Going to Beijing on Grove for the first time is a little like visiting your neighborhood haunt for the hundredth time. It’s familiar in almost every way — filled with people drinking and laughing, soccer and baseball on the TV, and the smell of delicious and comforting food hanging in the air.
Chris Tsui’s Eat Restaurant Partners seem to have found a formula for Chinese restaurants catering to American palates here in Richmond that works, and Beijing on Grove is no exception. When you look at the menu, you’ll see some overlap with Fat Dragon, but there are still enough new items to keep this spot from being an outpost of the other.
The chili dumplings ($5) are a savory and spicy way to start a meal. Soft, succulent dumplings arrive in a pool of chili pepper sauce, sweetened with hoisin sauce. While indeed spicy, the heat and sweet play so well with the shrimp and pork mixture in the dumplings that it’s hard for me to stop eating them.
If you prefer less spice, try the pan-fried pork gyoza ($5). Blistered on one side, they’ve got a lot of the same savory pork goodness of the dumplings but without the burn. I dip them in the accompanying side of citrusy-soy ponzu sauce to enjoy a mix of sweet, sour and meaty.
Though it’s on the appetizer menu, I find that the pai gow shrimp ($10) makes an excellent entree when paired with fried rice. Battered rock shrimp are fried crisp and served with a spicy cream sauce that adds a mild heat that is needed to cut through the shrimp’s coating.
The Guangdong fried rice ($8) — touted as an “ancient secret Chinese recipe” — is more enjoyable than I expect. Light, fluffy, filled with peas, carrot and eggs, it avoids the heavy greasiness that often comes along with fried rice. The soy and seasonings are added with a deft hand, and I don’t get too much of any one flavor — that makes it a great side dish.
At lunch, the chef Zhao’s chicken ($9/$14) arrives as fried bits of chicken coated in a sticky sauce that’s so sweet, I find I have a hard time eating more than a few bites. The basil chicken ($9/$14) is a standard Chinese-adjacent dish that consists of sautéed meat, vegetables and a brown sauce. It’s fine, but nothing about it stands out.
If the day’s made you very hungry, the rib-eye ($28) is a whopping 24 ounces of stir-fried beef on top of spinach fried rice — that’s large enough to last most people a few meals. The wok gives it a nice crust, although it could use more salt. The beef is fatty even for a rib-eye and is drowning in butter — but still hits the mark for the meat lover in me.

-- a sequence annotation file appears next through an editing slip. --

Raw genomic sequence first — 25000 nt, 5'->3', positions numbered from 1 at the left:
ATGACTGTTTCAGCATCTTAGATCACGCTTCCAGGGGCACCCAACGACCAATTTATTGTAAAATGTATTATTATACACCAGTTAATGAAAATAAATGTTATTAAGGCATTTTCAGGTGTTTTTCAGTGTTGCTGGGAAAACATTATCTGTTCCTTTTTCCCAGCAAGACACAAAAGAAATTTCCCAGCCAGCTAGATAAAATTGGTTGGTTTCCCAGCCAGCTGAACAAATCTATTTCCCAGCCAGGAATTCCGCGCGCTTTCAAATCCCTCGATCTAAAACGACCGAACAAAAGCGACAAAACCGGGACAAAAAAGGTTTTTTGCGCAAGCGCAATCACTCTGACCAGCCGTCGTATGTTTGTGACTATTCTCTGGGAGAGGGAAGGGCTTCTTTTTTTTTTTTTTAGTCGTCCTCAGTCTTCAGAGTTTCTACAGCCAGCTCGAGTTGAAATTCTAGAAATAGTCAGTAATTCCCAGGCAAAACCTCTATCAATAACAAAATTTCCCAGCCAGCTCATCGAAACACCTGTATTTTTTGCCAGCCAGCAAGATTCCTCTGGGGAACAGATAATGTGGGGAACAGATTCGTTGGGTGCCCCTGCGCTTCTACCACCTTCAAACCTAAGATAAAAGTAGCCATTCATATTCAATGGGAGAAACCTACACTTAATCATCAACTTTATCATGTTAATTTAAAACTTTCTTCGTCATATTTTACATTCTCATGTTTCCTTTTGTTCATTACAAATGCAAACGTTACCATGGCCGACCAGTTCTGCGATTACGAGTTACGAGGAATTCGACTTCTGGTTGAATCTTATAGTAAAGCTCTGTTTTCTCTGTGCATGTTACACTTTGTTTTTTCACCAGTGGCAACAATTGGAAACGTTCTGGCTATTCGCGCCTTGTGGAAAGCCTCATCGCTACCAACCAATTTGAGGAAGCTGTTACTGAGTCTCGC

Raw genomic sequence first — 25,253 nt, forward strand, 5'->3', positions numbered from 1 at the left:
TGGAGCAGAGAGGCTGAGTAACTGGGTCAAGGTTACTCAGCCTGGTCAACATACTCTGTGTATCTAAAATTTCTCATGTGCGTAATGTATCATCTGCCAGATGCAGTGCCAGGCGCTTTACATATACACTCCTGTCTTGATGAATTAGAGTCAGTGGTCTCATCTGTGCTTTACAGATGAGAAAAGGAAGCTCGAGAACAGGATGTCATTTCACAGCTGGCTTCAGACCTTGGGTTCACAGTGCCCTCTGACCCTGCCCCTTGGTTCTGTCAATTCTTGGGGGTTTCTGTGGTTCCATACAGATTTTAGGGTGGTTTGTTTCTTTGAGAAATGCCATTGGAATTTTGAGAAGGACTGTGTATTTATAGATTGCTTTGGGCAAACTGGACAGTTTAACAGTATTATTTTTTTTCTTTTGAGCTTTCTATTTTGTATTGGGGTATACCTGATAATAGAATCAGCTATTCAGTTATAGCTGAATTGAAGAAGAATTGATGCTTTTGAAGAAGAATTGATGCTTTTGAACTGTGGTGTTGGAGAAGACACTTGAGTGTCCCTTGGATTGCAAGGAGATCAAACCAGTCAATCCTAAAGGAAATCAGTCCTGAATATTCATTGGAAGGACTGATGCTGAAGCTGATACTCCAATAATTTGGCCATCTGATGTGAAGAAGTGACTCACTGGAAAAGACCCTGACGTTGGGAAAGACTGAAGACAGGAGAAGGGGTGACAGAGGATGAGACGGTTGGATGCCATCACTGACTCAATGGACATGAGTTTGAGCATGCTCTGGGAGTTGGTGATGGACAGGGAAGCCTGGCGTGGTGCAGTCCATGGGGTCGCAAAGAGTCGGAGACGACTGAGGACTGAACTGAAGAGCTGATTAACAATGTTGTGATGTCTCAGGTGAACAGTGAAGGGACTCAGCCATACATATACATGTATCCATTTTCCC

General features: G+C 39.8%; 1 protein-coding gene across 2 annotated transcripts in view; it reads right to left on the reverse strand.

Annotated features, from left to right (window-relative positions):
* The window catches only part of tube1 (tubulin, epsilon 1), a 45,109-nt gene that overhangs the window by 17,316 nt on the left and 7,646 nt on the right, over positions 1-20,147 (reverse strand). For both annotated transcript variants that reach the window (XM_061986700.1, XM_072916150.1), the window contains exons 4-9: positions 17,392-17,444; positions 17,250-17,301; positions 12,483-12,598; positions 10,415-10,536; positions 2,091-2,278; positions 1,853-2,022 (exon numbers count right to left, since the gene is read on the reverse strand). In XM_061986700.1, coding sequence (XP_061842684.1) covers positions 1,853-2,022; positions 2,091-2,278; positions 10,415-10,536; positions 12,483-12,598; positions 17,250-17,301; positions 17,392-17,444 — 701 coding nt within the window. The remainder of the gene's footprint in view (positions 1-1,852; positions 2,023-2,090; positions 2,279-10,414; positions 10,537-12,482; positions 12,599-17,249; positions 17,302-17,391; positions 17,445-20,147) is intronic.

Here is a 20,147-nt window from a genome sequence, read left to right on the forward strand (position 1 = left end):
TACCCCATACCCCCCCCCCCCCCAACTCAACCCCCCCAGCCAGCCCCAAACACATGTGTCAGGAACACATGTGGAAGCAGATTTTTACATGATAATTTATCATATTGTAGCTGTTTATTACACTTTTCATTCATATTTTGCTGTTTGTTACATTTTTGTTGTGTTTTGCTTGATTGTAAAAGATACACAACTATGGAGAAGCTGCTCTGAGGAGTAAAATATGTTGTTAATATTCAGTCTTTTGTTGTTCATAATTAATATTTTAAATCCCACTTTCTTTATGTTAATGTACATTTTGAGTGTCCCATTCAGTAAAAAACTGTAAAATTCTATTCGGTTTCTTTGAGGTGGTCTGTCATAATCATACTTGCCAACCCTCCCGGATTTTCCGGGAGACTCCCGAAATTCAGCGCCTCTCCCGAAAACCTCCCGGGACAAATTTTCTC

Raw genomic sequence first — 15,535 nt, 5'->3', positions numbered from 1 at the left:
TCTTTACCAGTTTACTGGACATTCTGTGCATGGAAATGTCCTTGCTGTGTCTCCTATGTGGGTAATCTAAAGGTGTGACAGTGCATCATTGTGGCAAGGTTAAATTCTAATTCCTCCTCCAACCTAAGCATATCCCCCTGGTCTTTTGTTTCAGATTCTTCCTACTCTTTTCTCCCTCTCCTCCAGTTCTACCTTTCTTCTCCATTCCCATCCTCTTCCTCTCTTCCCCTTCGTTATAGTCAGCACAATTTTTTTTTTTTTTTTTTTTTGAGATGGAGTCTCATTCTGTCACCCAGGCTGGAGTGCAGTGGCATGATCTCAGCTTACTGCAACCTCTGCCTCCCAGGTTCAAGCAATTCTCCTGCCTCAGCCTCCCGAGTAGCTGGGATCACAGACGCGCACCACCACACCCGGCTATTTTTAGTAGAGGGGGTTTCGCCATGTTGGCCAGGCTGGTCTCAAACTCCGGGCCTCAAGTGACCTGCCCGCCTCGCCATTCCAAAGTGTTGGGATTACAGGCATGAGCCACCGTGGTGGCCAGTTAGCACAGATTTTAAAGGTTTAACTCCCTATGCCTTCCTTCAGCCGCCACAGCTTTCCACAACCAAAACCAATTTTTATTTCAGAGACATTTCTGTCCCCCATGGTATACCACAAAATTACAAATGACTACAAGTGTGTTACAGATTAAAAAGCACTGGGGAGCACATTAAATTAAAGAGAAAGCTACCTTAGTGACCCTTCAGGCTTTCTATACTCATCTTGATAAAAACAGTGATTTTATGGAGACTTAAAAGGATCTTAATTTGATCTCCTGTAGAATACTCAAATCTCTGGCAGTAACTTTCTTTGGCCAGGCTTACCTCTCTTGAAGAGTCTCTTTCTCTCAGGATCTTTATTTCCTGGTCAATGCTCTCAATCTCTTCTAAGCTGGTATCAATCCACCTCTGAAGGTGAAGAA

The Beijing duck ($24), is crisped to a mahogany brown, with crunchy skin that has been rendered within an inch of its life. I add the duck to the sweet steamed bao that comes on the side, top it with hoisin, add cucumber, and I’ve got a little bite that complements the duck but verges on too sweet for me. I taste a little of the coffee and tea flavor in which the duck has been smoked, but, all alone, the duck itself is rather plain.
Fei-lone beef ($18), filet mignon medallions that are sautéed with mushrooms and peppers in a savory brown sauce, is supposed to be spicy, but ends up as a mild, beefy, stewlike dish. The sear on the fillet disappears after it’s been added to the sauce, but it’s still tender and moist. I get why it’s one of the bestsellers.
For those who love Chinese-American cuisine — and the menus at other Eat Restaurant Partners’ spots — you’ll know these dishes. But there’s something reassuring about the knowledge that if you like one of its restaurants, you’ll probably like them all, including Beijing on Grove. S
Beijing on Grove
Tuesdays-Fridays 11:30 a.m.-2:30 p.m.;
Tuesdays-Thursdays 5-10 p.m.; Fridays and Saturdays 5-11p.m.; Sundays 5-10 p.m.
5710 Grove Ave.